——— FINANCIAL POLICY FORUM ———
Randall Dodd, Director
Financial Policy Forum
May 12, 2005
The U.S. Treasury Department’s Office of
Comptroller of the Currency – which is the front line regulator of US chartered
banks – recently released quarterly data for year-end 2004 showing that derivatives
Nearly all of that growth was at the five largest banks who make up 96% of all banks’ derivatives use. These top five include: J.P.Morgan, Bank of America, Citibank, Wachovia and HSBC-USA. Of the $87.5 trillion of derivatives on the books of US banks, over half – or $44.9 trillion – is held by J.P.Morgan. Bank of America and Citibank are a distant 2nd and 3rd, while the 4th and 5th largest banks each have less than 3.5% of the market.
Most of the growth in derivatives use occurred through the use of over-the-counter swaps contracts – mostly interest rate swaps – whose use rose by 28% to $56.4 trillion.
The OCC’s data also shows substantial increases in banks’ use of both interest rate and exchange rate derivatives. The use of interest rate derivatives – including all structures such as futures, options, forwards and swaps – rose 22% from the year before, while the use of exchange rate derivatives rose 19.8%. Although not the largest, but the fastest growing segment of the market was credit derivatives whose use grew by 134% since the end of 2003 to reach a total of $2.347 trillion at year’s end.
Banks’ use of forwards and futures contracts showed little growth over the past two years. Outstanding amounts were $11.37 trillion at the end of 2002, rose slightly to $11.39 at the end of 2003 and then dropped back a bit to $11.37 at the end of 2004.
The credit losses charged off by banks due to the failure of their derivatives counterparties to fully perform on their derivatives contracts rose to $257 million in 2004, up from $94.7 million in 2003. Both of these figure are substantially below the $395.4 million in losses incurred back in 2001.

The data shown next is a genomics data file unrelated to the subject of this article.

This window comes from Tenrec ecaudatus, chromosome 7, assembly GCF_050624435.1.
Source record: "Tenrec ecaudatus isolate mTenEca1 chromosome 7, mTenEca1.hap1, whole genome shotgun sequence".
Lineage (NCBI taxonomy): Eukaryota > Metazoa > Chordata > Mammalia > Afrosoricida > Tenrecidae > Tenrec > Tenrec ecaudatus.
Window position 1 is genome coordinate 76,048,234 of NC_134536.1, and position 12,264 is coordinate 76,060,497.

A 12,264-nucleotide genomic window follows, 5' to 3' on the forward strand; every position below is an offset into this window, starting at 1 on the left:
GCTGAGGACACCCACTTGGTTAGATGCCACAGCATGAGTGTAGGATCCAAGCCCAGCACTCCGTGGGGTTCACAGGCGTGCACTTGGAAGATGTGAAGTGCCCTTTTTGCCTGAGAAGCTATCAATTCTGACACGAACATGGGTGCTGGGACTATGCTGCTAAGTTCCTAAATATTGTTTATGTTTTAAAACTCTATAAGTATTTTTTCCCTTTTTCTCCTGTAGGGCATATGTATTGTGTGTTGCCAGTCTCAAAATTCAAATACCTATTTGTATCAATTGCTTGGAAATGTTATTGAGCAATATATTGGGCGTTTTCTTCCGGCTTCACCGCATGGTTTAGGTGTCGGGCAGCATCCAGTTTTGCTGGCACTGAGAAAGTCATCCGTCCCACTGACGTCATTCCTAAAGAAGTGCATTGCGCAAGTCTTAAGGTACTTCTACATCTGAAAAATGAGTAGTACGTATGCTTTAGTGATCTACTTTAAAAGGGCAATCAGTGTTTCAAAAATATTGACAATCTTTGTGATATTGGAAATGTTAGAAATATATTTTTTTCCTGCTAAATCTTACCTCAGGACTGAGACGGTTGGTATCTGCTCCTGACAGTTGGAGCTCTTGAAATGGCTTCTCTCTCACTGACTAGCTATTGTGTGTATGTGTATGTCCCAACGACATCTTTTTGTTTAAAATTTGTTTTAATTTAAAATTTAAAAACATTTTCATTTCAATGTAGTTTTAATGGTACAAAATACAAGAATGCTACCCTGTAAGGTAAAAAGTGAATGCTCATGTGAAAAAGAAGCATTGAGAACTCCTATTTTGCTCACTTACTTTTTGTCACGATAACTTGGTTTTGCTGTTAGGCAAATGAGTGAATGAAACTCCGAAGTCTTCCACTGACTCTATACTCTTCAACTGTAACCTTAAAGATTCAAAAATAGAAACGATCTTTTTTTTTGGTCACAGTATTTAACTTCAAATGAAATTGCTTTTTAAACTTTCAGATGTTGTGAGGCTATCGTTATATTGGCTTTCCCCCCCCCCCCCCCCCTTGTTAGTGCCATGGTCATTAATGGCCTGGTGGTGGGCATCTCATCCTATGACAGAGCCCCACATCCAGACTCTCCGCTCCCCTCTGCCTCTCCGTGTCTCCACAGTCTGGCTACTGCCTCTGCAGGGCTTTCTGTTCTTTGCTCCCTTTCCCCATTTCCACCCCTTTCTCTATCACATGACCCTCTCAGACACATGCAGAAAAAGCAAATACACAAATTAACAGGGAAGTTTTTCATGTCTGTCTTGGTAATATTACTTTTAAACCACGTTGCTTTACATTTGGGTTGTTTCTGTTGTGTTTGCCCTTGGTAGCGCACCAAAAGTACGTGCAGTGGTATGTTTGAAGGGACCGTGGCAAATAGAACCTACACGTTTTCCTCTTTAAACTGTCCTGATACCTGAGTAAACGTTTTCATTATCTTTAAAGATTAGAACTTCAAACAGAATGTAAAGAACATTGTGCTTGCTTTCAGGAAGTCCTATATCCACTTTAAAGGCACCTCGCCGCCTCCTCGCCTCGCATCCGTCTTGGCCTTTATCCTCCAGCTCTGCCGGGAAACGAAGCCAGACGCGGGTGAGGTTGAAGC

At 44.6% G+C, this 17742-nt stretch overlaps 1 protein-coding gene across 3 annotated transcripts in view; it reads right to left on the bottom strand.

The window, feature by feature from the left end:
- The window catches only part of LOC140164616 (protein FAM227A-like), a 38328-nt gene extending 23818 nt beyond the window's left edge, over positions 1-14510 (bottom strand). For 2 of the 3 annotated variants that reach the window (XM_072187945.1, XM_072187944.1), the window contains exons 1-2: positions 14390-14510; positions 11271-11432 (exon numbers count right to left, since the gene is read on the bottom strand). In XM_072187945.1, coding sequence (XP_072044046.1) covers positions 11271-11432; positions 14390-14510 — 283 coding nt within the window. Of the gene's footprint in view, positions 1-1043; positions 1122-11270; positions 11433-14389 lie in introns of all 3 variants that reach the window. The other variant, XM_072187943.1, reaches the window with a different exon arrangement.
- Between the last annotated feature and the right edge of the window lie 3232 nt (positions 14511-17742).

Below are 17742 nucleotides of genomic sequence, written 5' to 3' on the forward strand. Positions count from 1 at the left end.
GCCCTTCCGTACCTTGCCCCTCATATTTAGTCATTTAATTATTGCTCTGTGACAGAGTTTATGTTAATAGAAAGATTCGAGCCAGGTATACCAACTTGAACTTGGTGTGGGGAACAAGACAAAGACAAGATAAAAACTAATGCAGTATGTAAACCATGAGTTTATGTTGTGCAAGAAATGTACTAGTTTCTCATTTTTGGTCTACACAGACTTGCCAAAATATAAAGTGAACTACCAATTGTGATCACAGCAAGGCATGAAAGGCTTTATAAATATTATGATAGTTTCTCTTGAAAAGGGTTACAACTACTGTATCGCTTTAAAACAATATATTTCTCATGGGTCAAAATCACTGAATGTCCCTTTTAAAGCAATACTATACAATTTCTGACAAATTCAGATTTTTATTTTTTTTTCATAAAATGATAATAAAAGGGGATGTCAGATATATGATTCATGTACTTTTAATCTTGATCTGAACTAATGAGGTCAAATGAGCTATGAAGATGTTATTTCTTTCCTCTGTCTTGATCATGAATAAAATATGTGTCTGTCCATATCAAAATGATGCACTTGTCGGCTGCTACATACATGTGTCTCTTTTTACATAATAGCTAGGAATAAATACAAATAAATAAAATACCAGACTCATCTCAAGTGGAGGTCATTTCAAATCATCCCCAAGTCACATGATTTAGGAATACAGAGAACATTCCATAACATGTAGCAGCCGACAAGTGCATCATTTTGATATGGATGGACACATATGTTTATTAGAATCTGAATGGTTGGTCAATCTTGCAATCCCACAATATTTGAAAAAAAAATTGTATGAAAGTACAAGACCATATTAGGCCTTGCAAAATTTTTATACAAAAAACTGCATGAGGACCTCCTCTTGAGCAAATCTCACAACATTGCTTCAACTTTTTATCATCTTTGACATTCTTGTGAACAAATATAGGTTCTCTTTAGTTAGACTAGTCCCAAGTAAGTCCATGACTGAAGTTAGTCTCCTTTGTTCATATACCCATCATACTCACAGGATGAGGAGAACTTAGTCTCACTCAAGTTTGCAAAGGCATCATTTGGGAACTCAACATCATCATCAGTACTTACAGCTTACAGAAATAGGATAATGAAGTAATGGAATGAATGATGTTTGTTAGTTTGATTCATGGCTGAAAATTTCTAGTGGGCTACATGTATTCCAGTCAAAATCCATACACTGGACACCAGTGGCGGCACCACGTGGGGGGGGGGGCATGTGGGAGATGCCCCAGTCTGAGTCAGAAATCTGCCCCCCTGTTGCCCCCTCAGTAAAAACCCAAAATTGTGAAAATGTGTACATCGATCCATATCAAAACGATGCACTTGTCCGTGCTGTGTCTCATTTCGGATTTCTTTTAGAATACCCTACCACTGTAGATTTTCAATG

Credit exposure at the major derivatives dealing banks showed a decline from 2003, largely attributable to J.P.Morgan reporting a decline in their exposure from 845% to 593% of risk based capital. This large decrease offset increases at Citibank, Bank of America and HSBC. On average, the top five dealers had credit exposures from derivatives that exceeded 300% of their risk based capital.
Profits from trading in derivatives and cash instruments fell by over $1.4 billion in 2004 to a total of $9.87 billion (“cash” refers to securities and foreign currency). Although trading in foreign exchange derivatives and cash instruments proved profitable, bank loss $886 million in interest rates products in the last half of 2004 to drag down their overall trading and dealing profits.
Miscellaneous notes on the data
· The reported benefit of netting OTC derivatives contracts between counterparties rose materially from 1996 to the beginning of 2003. This benefit represents a reduction in derivatives dealers’ credit exposure to other dealers and their customers. However the rise in this benefit appears to have leveled off over the past two years at between 81% to 84% of exposure due to netting.
· The OCC’s figures above for overall amounts of outstanding derivatives do not include spot foreign exchange transactions and in some instances also do not include credit derivatives.
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